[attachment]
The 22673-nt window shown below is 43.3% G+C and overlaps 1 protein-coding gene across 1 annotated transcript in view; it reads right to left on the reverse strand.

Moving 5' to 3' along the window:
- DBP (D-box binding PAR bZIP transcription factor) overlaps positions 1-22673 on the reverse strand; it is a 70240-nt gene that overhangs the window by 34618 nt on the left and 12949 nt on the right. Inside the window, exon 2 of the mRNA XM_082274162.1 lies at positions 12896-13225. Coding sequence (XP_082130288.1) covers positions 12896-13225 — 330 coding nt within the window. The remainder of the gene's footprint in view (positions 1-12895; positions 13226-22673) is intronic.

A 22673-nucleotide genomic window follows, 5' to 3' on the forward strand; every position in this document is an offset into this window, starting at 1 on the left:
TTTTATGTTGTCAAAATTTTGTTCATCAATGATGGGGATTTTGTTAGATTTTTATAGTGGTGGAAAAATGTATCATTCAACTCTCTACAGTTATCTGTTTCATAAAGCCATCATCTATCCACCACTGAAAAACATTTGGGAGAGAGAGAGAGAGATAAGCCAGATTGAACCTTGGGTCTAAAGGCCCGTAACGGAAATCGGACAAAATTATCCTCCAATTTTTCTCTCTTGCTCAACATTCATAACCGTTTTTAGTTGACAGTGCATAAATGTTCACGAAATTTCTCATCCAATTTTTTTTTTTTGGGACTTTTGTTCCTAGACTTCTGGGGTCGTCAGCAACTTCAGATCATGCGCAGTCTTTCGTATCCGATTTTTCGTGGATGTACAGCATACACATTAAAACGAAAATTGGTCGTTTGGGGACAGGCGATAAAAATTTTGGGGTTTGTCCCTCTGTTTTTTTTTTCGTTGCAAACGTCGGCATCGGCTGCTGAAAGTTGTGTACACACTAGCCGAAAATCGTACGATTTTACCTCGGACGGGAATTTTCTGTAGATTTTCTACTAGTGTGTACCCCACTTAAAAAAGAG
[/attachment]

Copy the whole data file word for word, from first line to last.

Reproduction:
The 22673-nt window shown below is 43.3% G+C and overlaps 1 protein-coding gene across 1 annotated transcript in view; it reads right to left on the reverse strand.

Moving 5' to 3' along the window:
- DBP (D-box binding PAR bZIP transcription factor) overlaps positions 1-22673 on the reverse strand; it is a 70240-nt gene that overhangs the window by 34618 nt on the left and 12949 nt on the right. Inside the window, exon 2 of the mRNA XM_082274162.1 lies at positions 12896-13225. Coding sequence (XP_082130288.1) covers positions 12896-13225 — 330 coding nt within the window. The remainder of the gene's footprint in view (positions 1-12895; positions 13226-22673) is intronic.

A 22673-nucleotide genomic window follows, 5' to 3' on the forward strand; every position in this document is an offset into this window, starting at 1 on the left:
TTTTATGTTGTCAAAATTTTGTTCATCAATGATGGGGATTTTGTTAGATTTTTATAGTGGTGGAAAAATGTATCATTCAACTCTCTACAGTTATCTGTTTCATAAAGCCATCATCTATCCACCACTGAAAAACATTTGGGAGAGAGAGAGAGAGATAAGCCAGATTGAACCTTGGGTCTAAAGGCCCGTAACGGAAATCGGACAAAATTATCCTCCAATTTTTCTCTCTTGCTCAACATTCATAACCGTTTTTAGTTGACAGTGCATAAATGTTCACGAAATTTCTCATCCAATTTTTTTTTTTTGGGACTTTTGTTCCTAGACTTCTGGGGTCGTCAGCAACTTCAGATCATGCGCAGTCTTTCGTATCCGATTTTTCGTGGATGTACAGCATACACATTAAAACGAAAATTGGTCGTTTGGGGACAGGCGATAAAAATTTTGGGGTTTGTCCCTCTGTTTTTTTTTTCGTTGCAAACGTCGGCATCGGCTGCTGAAAGTTGTGTACACACTAGCCGAAAATCGTACGATTTTACCTCGGACGGGAATTTTCTGTAGATTTTCTACTAGTGTGTACCCCACTTAAAAAAGAG